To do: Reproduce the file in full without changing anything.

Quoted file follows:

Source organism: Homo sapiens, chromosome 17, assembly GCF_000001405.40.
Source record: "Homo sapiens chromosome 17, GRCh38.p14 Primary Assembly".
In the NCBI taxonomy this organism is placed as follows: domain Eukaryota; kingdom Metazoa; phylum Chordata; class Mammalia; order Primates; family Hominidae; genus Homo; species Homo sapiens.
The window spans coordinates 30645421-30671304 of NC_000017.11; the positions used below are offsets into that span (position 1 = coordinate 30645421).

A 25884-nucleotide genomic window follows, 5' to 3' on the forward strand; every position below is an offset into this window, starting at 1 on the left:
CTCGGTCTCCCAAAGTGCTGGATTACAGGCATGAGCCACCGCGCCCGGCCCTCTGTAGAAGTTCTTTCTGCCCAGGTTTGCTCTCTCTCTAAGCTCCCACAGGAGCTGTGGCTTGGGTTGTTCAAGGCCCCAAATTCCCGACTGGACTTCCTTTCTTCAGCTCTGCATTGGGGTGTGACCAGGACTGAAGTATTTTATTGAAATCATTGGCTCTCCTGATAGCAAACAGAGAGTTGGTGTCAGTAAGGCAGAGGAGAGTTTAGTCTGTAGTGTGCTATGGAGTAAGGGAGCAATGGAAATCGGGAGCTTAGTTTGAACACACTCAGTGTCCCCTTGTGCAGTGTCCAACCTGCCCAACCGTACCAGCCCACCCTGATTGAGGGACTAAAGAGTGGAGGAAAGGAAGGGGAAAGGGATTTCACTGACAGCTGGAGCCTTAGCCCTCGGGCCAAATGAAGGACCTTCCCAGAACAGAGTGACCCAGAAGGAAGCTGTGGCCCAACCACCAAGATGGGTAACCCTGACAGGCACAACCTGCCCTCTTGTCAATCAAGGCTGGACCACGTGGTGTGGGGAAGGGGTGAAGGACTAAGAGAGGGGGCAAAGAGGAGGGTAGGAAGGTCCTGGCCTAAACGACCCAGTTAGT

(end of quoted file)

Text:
Source organism: Homo sapiens, chromosome 17, assembly GCF_000001405.40.
Source record: "Homo sapiens chromosome 17, GRCh38.p14 Primary Assembly".
In the NCBI taxonomy this organism is placed as follows: domain Eukaryota; kingdom Metazoa; phylum Chordata; class Mammalia; order Primates; family Hominidae; genus Homo; species Homo sapiens.
The window spans coordinates 30645421-30671304 of NC_000017.11; the positions used below are offsets into that span (position 1 = coordinate 30645421).

A 25884-nucleotide genomic window follows, 5' to 3' on the forward strand; every position below is an offset into this window, starting at 1 on the left:
CTCGGTCTCCCAAAGTGCTGGATTACAGGCATGAGCCACCGCGCCCGGCCCTCTGTAGAAGTTCTTTCTGCCCAGGTTTGCTCTCTCTCTAAGCTCCCACAGGAGCTGTGGCTTGGGTTGTTCAAGGCCCCAAATTCCCGACTGGACTTCCTTTCTTCAGCTCTGCATTGGGGTGTGACCAGGACTGAAGTATTTTATTGAAATCATTGGCTCTCCTGATAGCAAACAGAGAGTTGGTGTCAGTAAGGCAGAGGAGAGTTTAGTCTGTAGTGTGCTATGGAGTAAGGGAGCAATGGAAATCGGGAGCTTAGTTTGAACACACTCAGTGTCCCCTTGTGCAGTGTCCAACCTGCCCAACCGTACCAGCCCACCCTGATTGAGGGACTAAAGAGTGGAGGAAAGGAAGGGGAAAGGGATTTCACTGACAGCTGGAGCCTTAGCCCTCGGGCCAAATGAAGGACCTTCCCAGAACAGAGTGACCCAGAAGGAAGCTGTGGCCCAACCACCAAGATGGGTAACCCTGACAGGCACAACCTGCCCTCTTGTCAATCAAGGCTGGACCACGTGGTGTGGGGAAGGGGTGAAGGACTAAGAGAGGGGGCAAAGAGGAGGGTAGGAAGGTCCTGGCCTAAACGACCCAGTTAGT